Rep. Massie Introduces New Legislation to Restore America’s Patent System

Yesterday, Representative Thomas Massie introduced the Restoring America’s Leadership in Innovation Act of 2018 (H.R. 6264). This legislation would reverse many of the harms that have been caused by recent changes to the patent laws from all three branches of government. Patents are an important part of our innovation economy, providing an incentive for inventors to invent … Continue reading “Rep. Massie Introduces New Legislation to Restore America’s Patent System”

CPIP Scholars Examine the Flaws in the Term “Evergreening”

In their new paper, Evergreening of Pharmaceutical Exclusivity: Sorting Fact from Misunderstanding and Fiction, Professors Kristina Acri née Lybecker and Mark Schultz, along with CPIP John F. Witherspoon Legal Fellow David Lund, analyze how the term “evergreening” is used in the context of pharmaceuticals. After sorting through the vagaries and rhetorical excesses that restrict meaningful … Continue reading “CPIP Scholars Examine the Flaws in the Term “Evergreening””

The STRONGER Patents Act: The House Receives Its Own Legislation to Protect Our Innovation Economy

Today, Representatives Steve Stivers (R-OH) and Bill Foster (D-IL) introduced the Support Technology & Research for Our Nation’s Growth and Economic Resilience (STRONGER) Patents Act of 2018. This important piece of legislation will protect our innovation economy by restoring stable and effective property rights for inventors. This legislation mirrors a bill already introduced in the … Continue reading “The STRONGER Patents Act: The House Receives Its Own Legislation to Protect Our Innovation Economy”

CPIP Scholars Ask Federal Circuit to Fix Patent Eligibility Doctrine in Cleveland Clinic Appeal

Last week, a group of CPIP scholars filed an amicus brief in Cleveland Clinic Foundation v. True Health Diagnostics, a case currently on appeal to the U.S. Court of Appeals for the Federal Circuit. The patents at issue cover diagnostic tests used to assess a person’s risk of developing cardiovascular disease. The U.S. Patent & … Continue reading “CPIP Scholars Ask Federal Circuit to Fix Patent Eligibility Doctrine in Cleveland Clinic Appeal”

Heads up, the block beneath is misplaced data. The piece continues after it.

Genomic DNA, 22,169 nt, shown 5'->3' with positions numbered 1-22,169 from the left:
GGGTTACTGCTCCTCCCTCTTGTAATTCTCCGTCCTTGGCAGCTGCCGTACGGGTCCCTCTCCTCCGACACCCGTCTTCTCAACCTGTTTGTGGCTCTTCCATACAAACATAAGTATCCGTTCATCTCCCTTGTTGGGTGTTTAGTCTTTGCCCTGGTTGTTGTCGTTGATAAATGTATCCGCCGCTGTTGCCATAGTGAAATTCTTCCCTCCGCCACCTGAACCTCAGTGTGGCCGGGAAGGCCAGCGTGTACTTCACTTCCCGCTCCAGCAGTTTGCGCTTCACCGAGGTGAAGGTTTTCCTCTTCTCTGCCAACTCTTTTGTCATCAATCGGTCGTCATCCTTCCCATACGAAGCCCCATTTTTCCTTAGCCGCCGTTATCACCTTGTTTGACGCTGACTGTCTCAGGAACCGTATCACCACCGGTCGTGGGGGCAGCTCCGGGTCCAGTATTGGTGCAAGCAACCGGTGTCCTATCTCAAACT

CPIP Scholars File Amicus Brief Urging Supreme Court to Fix Section 101

On December 4, 2017, CPIP Founder Adam Mossoff and CPIP John F. Witherspoon Legal Fellow David Lund filed an amicus brief urging the Supreme Court to grant certiorari in RecogniCorp. v. Nintendo. The amicus brief was joined by several law professors, including Richard Epstein and Michael Risch, as well as CPIP Senior Scholars Chris Holman, … Continue reading “CPIP Scholars File Amicus Brief Urging Supreme Court to Fix Section 101”

Foreign Antitrust Regulators Are Threatening American Innovation

By David Lund & Matthew Barblan American businesses are suffering as foreign governments improperly use their antitrust laws to discriminate against American companies. Recently, the United States Chamber of Commerce assembled an International Competition Policy Expert Group to examine this problem. The Group released a report describing particular harmful and inappropriate uses of antitrust law … Continue reading “Foreign Antitrust Regulators Are Threatening American Innovation”

CPIP Scholars File Amicus Brief Urging Consideration of Claimed Inventions as a Whole

Last week, CPIP Senior Scholar Adam Mossoff and I filed an amicus brief on behalf of 15 law professors, including CPIP’s Devlin Hartline, Chris Holman, Sean O’Connor, Kristen Osenga, and Mark Schultz. We urge the Supreme Court to grant certiorari in TDE Petroleum v. AKM Enterprise and reaffirm that any analysis of an invention must be of the claimed invention … Continue reading “CPIP Scholars File Amicus Brief Urging Consideration of Claimed Inventions as a Whole”